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Star of ‘Bundy’ says film doesn’t glorify serial killer

SHARE Star of ‘Bundy’ says film doesn’t glorify serial killer

Over the course of his 20-year-plus acting career, Corin Nemec has played his share of psychotic characters, including some very well-known serial killers.

So he knows how to get inside the heads of those people, as well as a way to get them out of his head later.

"You can immerse yourself into the personality of a killer all you want. But you have to stop being that person once the cameras stop rolling," he explained in a telephone interview from Hollywood.

"Otherwise, it's a very unhealthy thing to do to yourself," Nemec said. "Playing someone with a murderous side can be very damaging to your psyche."

Most recently, the 37-year-old actor played Ted Bundy, in the psychological horror movie "Bundy: A Legacy of Evil." (The DVD will be released July 21.)

Bundy was a mass murderer whose cross country killing spree during the mid-to-late 1970s included murders in the state of Utah.

He escaped imprisonment in Colorado, but was eventually caught — and he was executed for his crimes in Florida in 1989.

Given how high-profile and how horrific the Bundy case was — and how many victims and families were involved — Nemec said he felt a responsibility to do the story justice and not in a "sensationalistic" fashion.

"We had the utmost respect and sympathy for the families of those who were killed," he said.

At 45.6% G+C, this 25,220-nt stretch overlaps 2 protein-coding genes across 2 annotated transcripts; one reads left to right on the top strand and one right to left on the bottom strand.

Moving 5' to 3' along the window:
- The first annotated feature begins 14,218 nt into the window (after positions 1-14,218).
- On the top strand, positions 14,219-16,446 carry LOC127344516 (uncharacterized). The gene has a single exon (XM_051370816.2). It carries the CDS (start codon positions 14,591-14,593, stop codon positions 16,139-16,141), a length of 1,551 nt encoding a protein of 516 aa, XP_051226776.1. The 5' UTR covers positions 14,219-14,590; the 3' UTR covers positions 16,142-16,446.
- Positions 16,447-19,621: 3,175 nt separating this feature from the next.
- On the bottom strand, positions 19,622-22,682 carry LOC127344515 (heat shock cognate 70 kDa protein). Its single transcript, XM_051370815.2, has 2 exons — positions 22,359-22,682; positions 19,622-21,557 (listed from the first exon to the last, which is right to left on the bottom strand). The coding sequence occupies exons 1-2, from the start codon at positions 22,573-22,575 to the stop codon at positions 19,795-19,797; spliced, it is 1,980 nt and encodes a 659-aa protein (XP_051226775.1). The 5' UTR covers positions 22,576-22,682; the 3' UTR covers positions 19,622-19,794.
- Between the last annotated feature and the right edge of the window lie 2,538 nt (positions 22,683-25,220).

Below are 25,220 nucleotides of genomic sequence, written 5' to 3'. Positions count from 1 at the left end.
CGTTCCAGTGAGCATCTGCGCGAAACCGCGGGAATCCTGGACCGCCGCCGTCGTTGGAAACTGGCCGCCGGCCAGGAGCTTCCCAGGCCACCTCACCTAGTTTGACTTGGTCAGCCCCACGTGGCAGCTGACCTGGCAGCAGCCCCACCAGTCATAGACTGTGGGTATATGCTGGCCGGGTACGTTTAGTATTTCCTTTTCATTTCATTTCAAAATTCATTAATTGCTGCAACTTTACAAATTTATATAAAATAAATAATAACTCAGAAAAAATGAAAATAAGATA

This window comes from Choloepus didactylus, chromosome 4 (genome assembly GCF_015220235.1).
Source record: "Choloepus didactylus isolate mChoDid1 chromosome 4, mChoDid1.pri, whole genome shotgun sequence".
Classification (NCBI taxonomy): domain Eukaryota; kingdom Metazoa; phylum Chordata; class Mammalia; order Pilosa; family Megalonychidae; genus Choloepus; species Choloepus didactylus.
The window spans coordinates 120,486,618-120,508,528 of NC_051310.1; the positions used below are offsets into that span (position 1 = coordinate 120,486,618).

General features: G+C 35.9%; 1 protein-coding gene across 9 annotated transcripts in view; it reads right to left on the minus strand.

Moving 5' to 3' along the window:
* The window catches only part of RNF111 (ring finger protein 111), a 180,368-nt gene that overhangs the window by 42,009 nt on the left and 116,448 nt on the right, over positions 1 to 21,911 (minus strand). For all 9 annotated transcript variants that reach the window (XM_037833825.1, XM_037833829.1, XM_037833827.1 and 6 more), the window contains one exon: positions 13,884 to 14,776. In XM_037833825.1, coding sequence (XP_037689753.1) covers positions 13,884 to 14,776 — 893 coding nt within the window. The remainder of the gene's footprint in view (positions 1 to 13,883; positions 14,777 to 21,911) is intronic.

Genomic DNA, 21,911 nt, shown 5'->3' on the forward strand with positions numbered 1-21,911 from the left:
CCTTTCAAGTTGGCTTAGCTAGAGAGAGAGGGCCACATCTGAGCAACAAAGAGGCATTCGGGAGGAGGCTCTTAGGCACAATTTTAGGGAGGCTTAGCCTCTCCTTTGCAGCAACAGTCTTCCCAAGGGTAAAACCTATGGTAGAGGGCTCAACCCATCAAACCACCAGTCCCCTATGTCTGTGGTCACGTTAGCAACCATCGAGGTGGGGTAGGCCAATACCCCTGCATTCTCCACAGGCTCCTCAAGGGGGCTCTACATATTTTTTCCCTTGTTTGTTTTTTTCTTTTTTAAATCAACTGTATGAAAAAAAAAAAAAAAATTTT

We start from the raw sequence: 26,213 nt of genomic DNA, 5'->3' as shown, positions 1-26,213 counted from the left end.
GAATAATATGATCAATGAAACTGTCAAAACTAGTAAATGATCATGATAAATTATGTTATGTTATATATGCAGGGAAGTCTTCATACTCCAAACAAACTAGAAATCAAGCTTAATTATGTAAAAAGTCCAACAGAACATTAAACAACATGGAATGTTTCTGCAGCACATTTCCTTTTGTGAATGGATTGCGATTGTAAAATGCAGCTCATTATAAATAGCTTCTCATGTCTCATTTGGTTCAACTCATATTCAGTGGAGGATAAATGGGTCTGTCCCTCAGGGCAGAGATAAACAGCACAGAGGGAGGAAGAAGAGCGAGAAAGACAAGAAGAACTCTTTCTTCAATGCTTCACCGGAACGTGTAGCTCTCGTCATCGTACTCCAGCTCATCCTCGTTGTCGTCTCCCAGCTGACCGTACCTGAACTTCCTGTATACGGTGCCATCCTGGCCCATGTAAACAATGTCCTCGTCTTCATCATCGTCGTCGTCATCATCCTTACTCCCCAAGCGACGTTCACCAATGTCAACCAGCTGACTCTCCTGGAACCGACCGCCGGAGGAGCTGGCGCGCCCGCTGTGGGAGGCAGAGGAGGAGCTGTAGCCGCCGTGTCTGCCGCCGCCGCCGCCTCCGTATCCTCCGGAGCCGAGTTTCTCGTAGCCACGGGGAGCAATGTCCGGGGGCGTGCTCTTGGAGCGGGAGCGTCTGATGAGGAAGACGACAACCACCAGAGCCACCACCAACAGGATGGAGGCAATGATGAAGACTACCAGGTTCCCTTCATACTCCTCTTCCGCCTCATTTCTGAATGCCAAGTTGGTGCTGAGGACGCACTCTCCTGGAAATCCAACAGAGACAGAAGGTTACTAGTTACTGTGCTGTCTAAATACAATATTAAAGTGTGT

In fact, Nemec insists that both he and screenwriter/director Michael Feifer researched Bundy's background extensively.

"We wanted to make something that was as accurate and as truthful as possible," he said. "That's the best tribute we could do for everyone involved."

According to Nemec, research reveals that Bundy was a child of incest, as well as someone whose bravado was masking a deep insecurity.

"He acted cocky and self-assured, but in reality Ted Bundy was a scared little (bleep)," Nemec said. "There was nothing courageous about him at all."

The filmmakers even re-create a scene in which Bundy passed out while he was being led to the execution chamber.

Also, Nemec said the films he's made lately don't glorify what Bundy — or in an earlier movie, Chicago mass murderer Richard Speck — did.

"They don't deserve to be seen as heroes, anti-heroes or anything positive. These were very sick people," said Nemec, who is baffled by America's continuing fascination with serial killers.

"These sorts of lurid, stories are splashed all over the media" he said, sighing.

"I guess there's a certain part of us that is fascinated by the worst possible news," he said. "And I guess we wonder what can make a seemingly normal person do such horrible things."

Still, the films did give Nemec a steady paycheck. It also allowed him to appear alongside iconic horror actors Andrew Divoff (1997's "Wishmaster"), Kane Hodder (the "Friday the 13th" films) and Tony Todd (the "Candyman" movies).

"I've gotten to meet some of my horror movie heroes," he said, chuckling.

But Nemec has done more throughout his career than just appearing in horror genre projects.

When he was a teenager, he starred in the television series "Parker Lewis Can't Lose" (which is also being released on DVD).

"I still get a lot of positive comments on that show," Nemec said.

And he's recently formed a production company, with another former child star, David Faustino ("Married …With Children").

"We've got a lot of exciting things in development," he said, noting that they're trying to bring their Web-based program "Star-ving" to broadcast television.

That show depicts both Faustino and Nemec as down-on-their-luck has-beens, which is apparently an exaggeration.

"I'm just lucky to have been working in this industry for this long, and have met a lot of great people along the way," Nemec said.

e-mail: jeff@desnews.com